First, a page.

- Oops!Something went wrong.Please try again later.
- Oops!Something went wrong.Please try again later.
The Dow and S&P 500 turned positive Wednesday and the Nasdaq pared earlier losses as market participants digested the Federal Reserve’s latest monetary policy decision, wherein divided central bank officials delivered their second rate cut of the year.
Here were the main moves in the market at the end of regular equity trading:
S&P 500 (^GSPC) +0.03%, or 1.03 points
Dow (^DJI): +0.13%, or 36.28 points
Nasdaq (^IXIC): -0.11%, or 8.62 points
U.S. crude oil prices (CL=F): -2.02% to $58.14 per barrel
10-year Treasury yield (^TNX): -2.5 bps to 1.789%
Gold (GC=F): -0.7% to $1,502.80 per ounce
The quarter-point cut to the benchmark interest rate brought the target range down to between 1.75% and 2.00%. The Federal Open Market Committee (FOMC) said the decision was “in light of the implications of global developments for the economy outlook as well as muted inflation pressures.”
The vote was 7-3 in favor of the move, with the majority of dissenters demonstrating a more hawkish bias. Kansas Fed President Esther George and Boston Fed President Eric Rosengren favored leaving rates unchanged at their previous levels. St. Louis Fed President James Bullard favored cutting rates more deeply by 50 basis points.
The Fed’s new projections show that central bank officials on median expect rates to stay at the new level through 2020. However, seven of 17 officials see one more 25 basis point cut as appropriate in 2019.
“Today Powell delivered a very hawkish policy rate cut. Although it met market expectations for a 25 basis point cut, the committee was split with officials divided on future rate moves,” Seema Shah, chief strategist at Principal Global Investors, wrote in an email. “In fairness, with recent economic data – such as industrial production growth and housing stats – tentatively suggesting that a trough in activity is approaching, a stabilization in growth is a more plausible scenario than an outright recession, so perhaps there is less need for further easing.”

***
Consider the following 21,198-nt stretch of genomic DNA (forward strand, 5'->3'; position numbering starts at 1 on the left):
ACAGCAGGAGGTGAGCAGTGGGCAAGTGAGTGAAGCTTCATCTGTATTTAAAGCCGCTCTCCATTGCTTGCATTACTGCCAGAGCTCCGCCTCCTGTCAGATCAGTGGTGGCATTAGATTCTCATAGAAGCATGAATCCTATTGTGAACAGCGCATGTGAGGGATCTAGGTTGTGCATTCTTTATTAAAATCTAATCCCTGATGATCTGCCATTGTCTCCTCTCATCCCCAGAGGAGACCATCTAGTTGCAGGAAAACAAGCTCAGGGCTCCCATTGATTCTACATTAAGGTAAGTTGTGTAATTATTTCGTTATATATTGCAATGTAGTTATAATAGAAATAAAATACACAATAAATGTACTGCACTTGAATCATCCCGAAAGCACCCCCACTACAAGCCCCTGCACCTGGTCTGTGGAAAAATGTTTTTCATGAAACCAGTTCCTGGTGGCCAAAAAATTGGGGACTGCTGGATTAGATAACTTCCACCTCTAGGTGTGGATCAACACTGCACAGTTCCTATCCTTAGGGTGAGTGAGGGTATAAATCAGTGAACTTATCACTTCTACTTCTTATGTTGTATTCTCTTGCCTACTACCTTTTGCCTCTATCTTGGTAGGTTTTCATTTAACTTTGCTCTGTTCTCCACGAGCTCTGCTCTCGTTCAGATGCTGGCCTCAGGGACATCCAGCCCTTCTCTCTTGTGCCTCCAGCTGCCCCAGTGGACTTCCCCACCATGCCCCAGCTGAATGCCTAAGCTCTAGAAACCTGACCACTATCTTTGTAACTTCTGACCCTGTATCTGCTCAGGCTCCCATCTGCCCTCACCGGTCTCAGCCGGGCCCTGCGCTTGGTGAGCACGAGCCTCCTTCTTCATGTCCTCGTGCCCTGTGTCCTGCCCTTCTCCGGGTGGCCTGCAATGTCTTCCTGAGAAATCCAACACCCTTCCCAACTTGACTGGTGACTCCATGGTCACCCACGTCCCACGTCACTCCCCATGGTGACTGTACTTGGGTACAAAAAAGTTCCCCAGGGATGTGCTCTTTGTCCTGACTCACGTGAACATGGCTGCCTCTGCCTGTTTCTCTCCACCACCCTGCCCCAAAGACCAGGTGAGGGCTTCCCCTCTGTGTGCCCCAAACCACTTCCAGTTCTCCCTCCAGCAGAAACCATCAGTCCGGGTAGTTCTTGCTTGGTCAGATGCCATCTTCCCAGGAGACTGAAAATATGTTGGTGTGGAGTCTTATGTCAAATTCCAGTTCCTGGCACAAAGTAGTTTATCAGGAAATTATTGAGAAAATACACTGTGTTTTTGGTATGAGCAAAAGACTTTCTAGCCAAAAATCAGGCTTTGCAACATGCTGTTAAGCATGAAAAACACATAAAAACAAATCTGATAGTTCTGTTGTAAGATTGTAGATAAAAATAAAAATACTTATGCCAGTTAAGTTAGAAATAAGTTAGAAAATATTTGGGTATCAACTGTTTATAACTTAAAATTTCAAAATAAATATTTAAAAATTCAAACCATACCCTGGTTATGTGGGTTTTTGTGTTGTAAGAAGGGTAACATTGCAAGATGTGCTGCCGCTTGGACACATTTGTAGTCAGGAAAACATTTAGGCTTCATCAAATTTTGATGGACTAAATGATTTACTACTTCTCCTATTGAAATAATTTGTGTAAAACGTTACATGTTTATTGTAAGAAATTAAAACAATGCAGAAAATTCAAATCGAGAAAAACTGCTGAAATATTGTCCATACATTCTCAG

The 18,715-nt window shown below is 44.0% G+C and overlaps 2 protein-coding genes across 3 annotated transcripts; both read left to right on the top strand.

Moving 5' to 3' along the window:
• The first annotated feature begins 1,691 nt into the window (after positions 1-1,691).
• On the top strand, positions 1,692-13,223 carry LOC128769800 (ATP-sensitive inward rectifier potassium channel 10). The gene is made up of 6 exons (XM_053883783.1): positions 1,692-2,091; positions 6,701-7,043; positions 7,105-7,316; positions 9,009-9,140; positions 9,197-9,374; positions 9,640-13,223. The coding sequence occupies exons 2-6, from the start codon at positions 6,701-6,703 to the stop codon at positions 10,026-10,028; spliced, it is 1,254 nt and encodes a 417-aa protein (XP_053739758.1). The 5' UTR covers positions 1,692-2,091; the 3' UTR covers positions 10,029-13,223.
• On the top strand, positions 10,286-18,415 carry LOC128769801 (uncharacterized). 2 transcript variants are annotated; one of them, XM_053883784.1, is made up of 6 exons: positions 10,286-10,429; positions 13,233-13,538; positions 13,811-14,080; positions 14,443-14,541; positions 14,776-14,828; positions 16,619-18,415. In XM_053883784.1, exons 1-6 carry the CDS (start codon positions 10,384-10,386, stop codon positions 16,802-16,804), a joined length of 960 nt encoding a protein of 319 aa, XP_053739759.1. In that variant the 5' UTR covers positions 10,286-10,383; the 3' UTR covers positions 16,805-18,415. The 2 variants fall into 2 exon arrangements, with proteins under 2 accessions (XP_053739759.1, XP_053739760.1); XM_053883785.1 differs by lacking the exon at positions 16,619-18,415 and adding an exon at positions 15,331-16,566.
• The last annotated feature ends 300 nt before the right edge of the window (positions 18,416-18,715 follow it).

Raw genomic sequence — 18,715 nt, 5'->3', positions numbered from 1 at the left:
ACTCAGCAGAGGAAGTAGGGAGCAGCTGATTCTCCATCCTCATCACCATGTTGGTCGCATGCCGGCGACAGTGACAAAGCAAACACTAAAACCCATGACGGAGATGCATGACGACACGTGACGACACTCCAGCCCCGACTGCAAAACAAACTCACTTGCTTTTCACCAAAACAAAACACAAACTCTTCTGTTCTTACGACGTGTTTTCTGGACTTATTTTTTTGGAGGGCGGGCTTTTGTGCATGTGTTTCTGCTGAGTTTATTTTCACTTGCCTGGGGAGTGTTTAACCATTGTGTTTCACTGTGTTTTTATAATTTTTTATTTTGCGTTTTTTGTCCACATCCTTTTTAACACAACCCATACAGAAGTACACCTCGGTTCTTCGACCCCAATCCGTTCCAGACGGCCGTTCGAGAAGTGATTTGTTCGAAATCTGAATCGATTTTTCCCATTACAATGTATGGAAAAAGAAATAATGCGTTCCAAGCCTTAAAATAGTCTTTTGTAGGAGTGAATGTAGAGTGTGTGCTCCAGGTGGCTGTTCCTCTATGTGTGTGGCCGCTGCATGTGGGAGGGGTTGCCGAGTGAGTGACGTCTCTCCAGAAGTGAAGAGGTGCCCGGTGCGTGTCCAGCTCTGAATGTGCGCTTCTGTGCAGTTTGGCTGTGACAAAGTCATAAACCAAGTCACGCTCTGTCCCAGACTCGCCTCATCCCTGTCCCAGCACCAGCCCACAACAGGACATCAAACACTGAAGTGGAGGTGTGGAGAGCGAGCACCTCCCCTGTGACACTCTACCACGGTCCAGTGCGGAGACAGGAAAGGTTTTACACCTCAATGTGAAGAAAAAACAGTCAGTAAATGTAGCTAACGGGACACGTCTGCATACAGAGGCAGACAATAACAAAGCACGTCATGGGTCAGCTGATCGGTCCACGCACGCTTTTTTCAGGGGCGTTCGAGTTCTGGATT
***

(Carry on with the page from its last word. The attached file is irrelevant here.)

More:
The six weeks since the Fed’s July 31 rate decision have seen a bevy of global developments, which many investors had bet would make the case for further policy easing.
The U.S. and China each announced hikes to tariffs on one another’s imports throughout August, before de-escalating some of these threats at the start of September. A closely watched portion of the Treasury yield curve inverted for the first time in more than a decade, flashing a reliable recessionary signal.
And most recently, crude oil prices have surged – and then precipitously came back down – as market participants wrestled to keep pace with developments over Saudi Arabian oil supplies and geopolitical tensions after an attack on the country’s oil facilities.
Reining in rates
The latest monetary policy decision also included a move by the Fed to try and regain control over short-term financing rates. Over the past several days, Fed has scrambled to quell a spike in short-term money-market rates, with officials spending billions to infuse liquidity into the banking system and bring the rate back down to within the Fed’s target range.
To provide further relief to this issue, the Fed announced Wednesday that it would be lowering the rate it pays on reserves, bringing down both the IOER and reverse repo rate by 30 basis points – or further than the reduction in the Fed’s target range.
The sudden liquidity squeeze in the overnight repurchase agreements (repo) market – where banks and Wall Street dealers lend out to one another to meet their daily financing needs – this week had been the result of a demand issue, likely caused as borrowers sought to cover corporate tax payments and settlements of newly auction U.S. Treasuries.
Wednesday morning, the effective federal funds rate again broke above the upper bound of central bankers’ target rate, climbing to 2.3%. The New York Fed took $75 billion of securities in another overnight system repurchase agreement, after having carried out its first repo operation in a decade on Tuesday with a $53.2 billion injection of liquidity. The New York Fed said Wednesday it will conduct another repo operation Thursday with a $75 billion auction.